Having a background on challenges plaguing the industry at the time of drafting the legislation, we can now consider the standard that would be expected of managers of such schemes. Usually, courts are called upon to apply themselves to interpret the law in instances where it is felt that a trustee, administrator or manager has not represented the interest of members sufficiently. Due to the nature and value of most contracts with respect to pension schemes, all disputes are usually subject to arbitration. The implication of this is that a lot of the commercial disputes revolving around pensions, will go unreported since arbitration proceedings have confidential protection. Our findings therefore are limited to those that have made it to court. Although they aren’t numerous; they are insightful as to the thinking of arbitrators and judges called upon to enforce the Act.

On the competence required of Administrators and Managers, arbitrators and judges have been steadfast in defending members and their interests from subpar administration and management services. Consider a matter in which a noted insurance service provider was sued by a fund scheme in which the insurer was appointed as an administrator. The administrator had failed to register the scheme under the Income Tax Rules which at the time were governing Retirement Benefits. They then went on to administer the scheme, as though it were registered. Members who retired received dues in excess since the tax obligation which wasn’t paid as per the regulations. The members who remained weren’t as fortunate since when the tax man realised what was happening, placed the total tax burden (since inception) on the remaining members. When the dispute arose, the scheme rightly argued that they had placed reliance on the skill, knowledge and competence of the administrator. The administrator on the other hand tried to argue that under the Trust Deed which appointed them, they had no duty to register the scheme under the income tax rules. In upholding the competence rule, the both the arbitrator and court found that the tax loss which the members suffered, was directly connected to the duties required on the part of the administrator. Therefore, the insurer was liable to compensate this loss.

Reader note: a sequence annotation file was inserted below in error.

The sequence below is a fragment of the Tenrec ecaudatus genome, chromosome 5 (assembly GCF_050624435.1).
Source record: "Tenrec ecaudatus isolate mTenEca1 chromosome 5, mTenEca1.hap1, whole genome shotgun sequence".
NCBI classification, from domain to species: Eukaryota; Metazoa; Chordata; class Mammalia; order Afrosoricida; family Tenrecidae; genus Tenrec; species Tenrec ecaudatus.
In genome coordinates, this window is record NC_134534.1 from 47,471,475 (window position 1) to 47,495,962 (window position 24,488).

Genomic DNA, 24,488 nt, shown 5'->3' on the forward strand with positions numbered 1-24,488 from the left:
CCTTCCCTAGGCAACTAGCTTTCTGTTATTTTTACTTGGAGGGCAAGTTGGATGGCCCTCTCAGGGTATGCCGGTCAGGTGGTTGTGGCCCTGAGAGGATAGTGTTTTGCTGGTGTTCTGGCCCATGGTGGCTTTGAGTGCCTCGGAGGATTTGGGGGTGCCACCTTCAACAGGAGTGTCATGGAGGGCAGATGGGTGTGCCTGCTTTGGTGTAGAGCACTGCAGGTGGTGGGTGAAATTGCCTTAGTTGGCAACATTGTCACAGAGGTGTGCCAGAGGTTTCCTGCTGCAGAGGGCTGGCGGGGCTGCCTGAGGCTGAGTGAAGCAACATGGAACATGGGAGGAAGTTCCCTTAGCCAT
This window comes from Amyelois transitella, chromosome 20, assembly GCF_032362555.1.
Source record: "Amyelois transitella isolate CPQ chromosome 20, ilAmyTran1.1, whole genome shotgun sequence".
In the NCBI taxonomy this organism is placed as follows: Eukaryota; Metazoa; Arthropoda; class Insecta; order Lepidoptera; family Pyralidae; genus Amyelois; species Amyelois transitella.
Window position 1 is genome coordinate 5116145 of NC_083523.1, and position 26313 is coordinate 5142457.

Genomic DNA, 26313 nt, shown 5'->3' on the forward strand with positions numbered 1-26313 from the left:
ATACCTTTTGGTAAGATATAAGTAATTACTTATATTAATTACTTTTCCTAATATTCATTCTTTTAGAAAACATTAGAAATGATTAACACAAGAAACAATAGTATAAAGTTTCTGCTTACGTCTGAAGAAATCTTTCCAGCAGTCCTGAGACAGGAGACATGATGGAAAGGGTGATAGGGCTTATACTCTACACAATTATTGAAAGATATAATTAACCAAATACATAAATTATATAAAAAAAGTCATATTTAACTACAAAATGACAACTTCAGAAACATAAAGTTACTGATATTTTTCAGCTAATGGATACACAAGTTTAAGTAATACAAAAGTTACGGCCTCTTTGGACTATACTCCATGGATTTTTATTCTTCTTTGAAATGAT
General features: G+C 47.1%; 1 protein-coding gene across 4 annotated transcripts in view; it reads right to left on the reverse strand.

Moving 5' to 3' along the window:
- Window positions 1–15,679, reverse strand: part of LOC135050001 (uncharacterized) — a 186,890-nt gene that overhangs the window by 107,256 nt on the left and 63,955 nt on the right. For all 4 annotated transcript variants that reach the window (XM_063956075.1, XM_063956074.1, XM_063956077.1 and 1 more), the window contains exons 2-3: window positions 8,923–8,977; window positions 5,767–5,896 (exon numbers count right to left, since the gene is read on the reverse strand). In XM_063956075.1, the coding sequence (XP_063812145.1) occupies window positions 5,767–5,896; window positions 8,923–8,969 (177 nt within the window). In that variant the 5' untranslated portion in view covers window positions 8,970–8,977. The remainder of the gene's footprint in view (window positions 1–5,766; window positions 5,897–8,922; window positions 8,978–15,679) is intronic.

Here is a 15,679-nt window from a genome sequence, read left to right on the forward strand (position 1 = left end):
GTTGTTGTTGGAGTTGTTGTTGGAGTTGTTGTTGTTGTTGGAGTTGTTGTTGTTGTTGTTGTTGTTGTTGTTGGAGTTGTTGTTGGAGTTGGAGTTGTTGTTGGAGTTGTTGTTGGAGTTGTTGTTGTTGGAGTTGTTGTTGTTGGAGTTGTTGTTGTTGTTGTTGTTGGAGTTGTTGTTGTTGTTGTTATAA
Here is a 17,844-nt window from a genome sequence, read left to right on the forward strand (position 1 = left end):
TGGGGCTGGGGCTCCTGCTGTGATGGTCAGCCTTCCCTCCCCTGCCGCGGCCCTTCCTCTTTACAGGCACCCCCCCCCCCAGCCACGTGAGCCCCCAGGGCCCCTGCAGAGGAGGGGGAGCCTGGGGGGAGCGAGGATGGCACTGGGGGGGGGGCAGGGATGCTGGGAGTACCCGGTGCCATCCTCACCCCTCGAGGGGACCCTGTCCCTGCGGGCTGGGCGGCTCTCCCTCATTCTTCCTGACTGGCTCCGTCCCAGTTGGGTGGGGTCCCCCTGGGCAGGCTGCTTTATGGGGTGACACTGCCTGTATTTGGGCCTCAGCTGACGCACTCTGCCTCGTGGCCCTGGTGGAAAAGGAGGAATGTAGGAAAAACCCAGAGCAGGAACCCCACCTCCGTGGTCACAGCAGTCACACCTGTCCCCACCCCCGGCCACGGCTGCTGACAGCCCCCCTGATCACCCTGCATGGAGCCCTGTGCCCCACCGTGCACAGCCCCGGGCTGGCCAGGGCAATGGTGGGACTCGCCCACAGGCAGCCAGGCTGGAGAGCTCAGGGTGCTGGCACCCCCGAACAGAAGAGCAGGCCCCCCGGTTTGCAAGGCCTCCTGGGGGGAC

In various other decided cases, courts have upheld the oversight mandate as exercised by the Retirement Benefits Authority. There have been instances where the authority has carried out its own investigations into the mismanagement of schemes, confirmed wrongdoing and rightfully expelled trustees and other officials. Attempts by affected officials to subvert the mandate of the authority by going to court; have fallen flat. This goes to show that administrative actions taken by the authority to weed out irregular practices will always enjoy protection from courts.

The impact of the Retirement Benefits Act to management of pension schemes cannot be understated. It is apparent that the law, and subsidiary regulations provided under it have been aimed at improving the governance of schemes and improving the protection of the benefits of members. For any qualified professional or institution appointed to provide any services regulated under the act; it is imperative that they have these two guiding principles in mind. They also ought to keep themselves updated with current developments in the industry and foresee any risks that might affect the funds they have been charged with overseeing. Instilling professionalism in managing retirement schemes is one sure way of creating public confidence, and inspiring current working generations to take up different pension offerings in the market. This will usher Kenya’s pension sector into a dynamic and vibrant era whose possibilities are limitless!

“Learn from the past, live in the present and create your future” Joel Brown

 

Bibliography

  1. International Organisation of Pension Supervisors –Case Study Kenya 2012
  2. Retirement Benefits Act –Cap 197 of the laws of Kenya
  3. Civil case number 537 of 2013 In the matter of Kenya Industrial Research and Development Institute
  4. Constitutional Petition no. 353 of 2012 in the matter of the Kenya Railways Staff Retirement Benefits Scheme